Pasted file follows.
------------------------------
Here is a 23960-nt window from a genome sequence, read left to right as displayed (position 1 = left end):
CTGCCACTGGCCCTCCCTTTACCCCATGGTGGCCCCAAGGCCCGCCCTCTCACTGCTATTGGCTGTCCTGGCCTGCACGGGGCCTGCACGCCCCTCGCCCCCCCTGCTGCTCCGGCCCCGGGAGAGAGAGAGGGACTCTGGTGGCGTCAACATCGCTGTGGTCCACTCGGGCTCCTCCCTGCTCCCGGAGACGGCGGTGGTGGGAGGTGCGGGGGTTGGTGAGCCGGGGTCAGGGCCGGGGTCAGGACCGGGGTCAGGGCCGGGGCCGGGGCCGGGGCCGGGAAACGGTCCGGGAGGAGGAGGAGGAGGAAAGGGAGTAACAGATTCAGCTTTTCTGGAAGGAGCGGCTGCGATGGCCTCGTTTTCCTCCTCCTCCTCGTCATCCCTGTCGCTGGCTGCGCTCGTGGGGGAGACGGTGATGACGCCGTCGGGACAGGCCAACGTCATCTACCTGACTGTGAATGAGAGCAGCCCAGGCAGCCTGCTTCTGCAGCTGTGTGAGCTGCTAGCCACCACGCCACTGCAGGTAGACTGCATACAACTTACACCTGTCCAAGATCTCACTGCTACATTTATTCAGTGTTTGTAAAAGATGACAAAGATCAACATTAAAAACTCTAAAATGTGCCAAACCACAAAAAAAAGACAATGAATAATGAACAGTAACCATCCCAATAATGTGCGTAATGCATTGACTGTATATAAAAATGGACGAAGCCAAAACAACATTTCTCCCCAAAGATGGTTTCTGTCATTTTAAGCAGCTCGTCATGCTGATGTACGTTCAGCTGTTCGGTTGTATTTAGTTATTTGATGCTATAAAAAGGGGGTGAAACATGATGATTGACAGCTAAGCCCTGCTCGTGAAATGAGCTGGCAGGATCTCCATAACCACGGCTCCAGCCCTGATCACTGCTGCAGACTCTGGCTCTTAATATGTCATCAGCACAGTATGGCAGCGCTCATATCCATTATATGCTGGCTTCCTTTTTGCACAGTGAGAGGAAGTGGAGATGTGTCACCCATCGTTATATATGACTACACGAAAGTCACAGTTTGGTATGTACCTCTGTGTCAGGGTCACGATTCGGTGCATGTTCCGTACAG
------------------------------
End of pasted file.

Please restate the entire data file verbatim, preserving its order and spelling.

Here is a 23960-nt window from a genome sequence, read left to right as displayed (position 1 = left end):
CTGCCACTGGCCCTCCCTTTACCCCATGGTGGCCCCAAGGCCCGCCCTCTCACTGCTATTGGCTGTCCTGGCCTGCACGGGGCCTGCACGCCCCTCGCCCCCCCTGCTGCTCCGGCCCCGGGAGAGAGAGAGGGACTCTGGTGGCGTCAACATCGCTGTGGTCCACTCGGGCTCCTCCCTGCTCCCGGAGACGGCGGTGGTGGGAGGTGCGGGGGTTGGTGAGCCGGGGTCAGGGCCGGGGTCAGGACCGGGGTCAGGGCCGGGGCCGGGGCCGGGGCCGGGAAACGGTCCGGGAGGAGGAGGAGGAGGAAAGGGAGTAACAGATTCAGCTTTTCTGGAAGGAGCGGCTGCGATGGCCTCGTTTTCCTCCTCCTCCTCGTCATCCCTGTCGCTGGCTGCGCTCGTGGGGGAGACGGTGATGACGCCGTCGGGACAGGCCAACGTCATCTACCTGACTGTGAATGAGAGCAGCCCAGGCAGCCTGCTTCTGCAGCTGTGTGAGCTGCTAGCCACCACGCCACTGCAGGTAGACTGCATACAACTTACACCTGTCCAAGATCTCACTGCTACATTTATTCAGTGTTTGTAAAAGATGACAAAGATCAACATTAAAAACTCTAAAATGTGCCAAACCACAAAAAAAAGACAATGAATAATGAACAGTAACCATCCCAATAATGTGCGTAATGCATTGACTGTATATAAAAATGGACGAAGCCAAAACAACATTTCTCCCCAAAGATGGTTTCTGTCATTTTAAGCAGCTCGTCATGCTGATGTACGTTCAGCTGTTCGGTTGTATTTAGTTATTTGATGCTATAAAAAGGGGGTGAAACATGATGATTGACAGCTAAGCCCTGCTCGTGAAATGAGCTGGCAGGATCTCCATAACCACGGCTCCAGCCCTGATCACTGCTGCAGACTCTGGCTCTTAATATGTCATCAGCACAGTATGGCAGCGCTCATATCCATTATATGCTGGCTTCCTTTTTGCACAGTGAGAGGAAGTGGAGATGTGTCACCCATCGTTATATATGACTACACGAAAGTCACAGTTTGGTATGTACCTCTGTGTCAGGGTCACGATTCGGTGCATGTTCCGTACAG